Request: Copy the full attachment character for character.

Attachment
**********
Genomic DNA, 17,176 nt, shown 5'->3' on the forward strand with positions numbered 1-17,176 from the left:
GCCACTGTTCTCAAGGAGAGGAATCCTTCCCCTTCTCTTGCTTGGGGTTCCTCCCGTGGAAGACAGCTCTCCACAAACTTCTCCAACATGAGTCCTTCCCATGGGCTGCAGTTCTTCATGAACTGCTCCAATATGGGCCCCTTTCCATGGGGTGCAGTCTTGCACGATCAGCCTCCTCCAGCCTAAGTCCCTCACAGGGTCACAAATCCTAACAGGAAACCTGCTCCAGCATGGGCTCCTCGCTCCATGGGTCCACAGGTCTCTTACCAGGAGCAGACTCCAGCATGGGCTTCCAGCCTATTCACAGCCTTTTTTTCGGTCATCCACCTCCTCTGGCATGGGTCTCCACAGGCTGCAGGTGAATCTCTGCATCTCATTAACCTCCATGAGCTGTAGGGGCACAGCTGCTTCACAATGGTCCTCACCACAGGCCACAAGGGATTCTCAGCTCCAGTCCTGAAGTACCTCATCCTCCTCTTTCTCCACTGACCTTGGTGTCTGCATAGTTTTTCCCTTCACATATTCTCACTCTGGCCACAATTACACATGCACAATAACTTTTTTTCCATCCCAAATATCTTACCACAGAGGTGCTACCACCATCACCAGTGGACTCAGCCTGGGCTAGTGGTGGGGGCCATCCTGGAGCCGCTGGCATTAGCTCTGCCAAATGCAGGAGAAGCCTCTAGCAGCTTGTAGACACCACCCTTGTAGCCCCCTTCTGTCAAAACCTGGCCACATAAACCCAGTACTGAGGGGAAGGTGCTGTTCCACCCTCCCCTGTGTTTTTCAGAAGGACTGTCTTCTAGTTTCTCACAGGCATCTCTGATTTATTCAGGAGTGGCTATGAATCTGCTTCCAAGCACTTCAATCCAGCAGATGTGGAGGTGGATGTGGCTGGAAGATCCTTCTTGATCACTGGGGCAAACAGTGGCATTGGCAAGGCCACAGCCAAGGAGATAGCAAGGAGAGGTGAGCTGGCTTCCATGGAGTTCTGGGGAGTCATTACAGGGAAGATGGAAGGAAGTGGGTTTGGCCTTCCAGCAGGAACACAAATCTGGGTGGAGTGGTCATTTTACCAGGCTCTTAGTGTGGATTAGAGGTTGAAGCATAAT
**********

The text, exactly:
Genomic DNA, 17,176 nt, shown 5'->3' on the forward strand with positions numbered 1-17,176 from the left:
GCCACTGTTCTCAAGGAGAGGAATCCTTCCCCTTCTCTTGCTTGGGGTTCCTCCCGTGGAAGACAGCTCTCCACAAACTTCTCCAACATGAGTCCTTCCCATGGGCTGCAGTTCTTCATGAACTGCTCCAATATGGGCCCCTTTCCATGGGGTGCAGTCTTGCACGATCAGCCTCCTCCAGCCTAAGTCCCTCACAGGGTCACAAATCCTAACAGGAAACCTGCTCCAGCATGGGCTCCTCGCTCCATGGGTCCACAGGTCTCTTACCAGGAGCAGACTCCAGCATGGGCTTCCAGCCTATTCACAGCCTTTTTTTCGGTCATCCACCTCCTCTGGCATGGGTCTCCACAGGCTGCAGGTGAATCTCTGCATCTCATTAACCTCCATGAGCTGTAGGGGCACAGCTGCTTCACAATGGTCCTCACCACAGGCCACAAGGGATTCTCAGCTCCAGTCCTGAAGTACCTCATCCTCCTCTTTCTCCACTGACCTTGGTGTCTGCATAGTTTTTCCCTTCACATATTCTCACTCTGGCCACAATTACACATGCACAATAACTTTTTTTCCATCCCAAATATCTTACCACAGAGGTGCTACCACCATCACCAGTGGACTCAGCCTGGGCTAGTGGTGGGGGCCATCCTGGAGCCGCTGGCATTAGCTCTGCCAAATGCAGGAGAAGCCTCTAGCAGCTTGTAGACACCACCCTTGTAGCCCCCTTCTGTCAAAACCTGGCCACATAAACCCAGTACTGAGGGGAAGGTGCTGTTCCACCCTCCCCTGTGTTTTTCAGAAGGACTGTCTTCTAGTTTCTCACAGGCATCTCTGATTTATTCAGGAGTGGCTATGAATCTGCTTCCAAGCACTTCAATCCAGCAGATGTGGAGGTGGATGTGGCTGGAAGATCCTTCTTGATCACTGGGGCAAACAGTGGCATTGGCAAGGCCACAGCCAAGGAGATAGCAAGGAGAGGTGAGCTGGCTTCCATGGAGTTCTGGGGAGTCATTACAGGGAAGATGGAAGGAAGTGGGTTTGGCCTTCCAGCAGGAACACAAATCTGGGTGGAGTGGTCATTTTACCAGGCTCTTAGTGTGGATTAGAGGTTGAAGCATAAT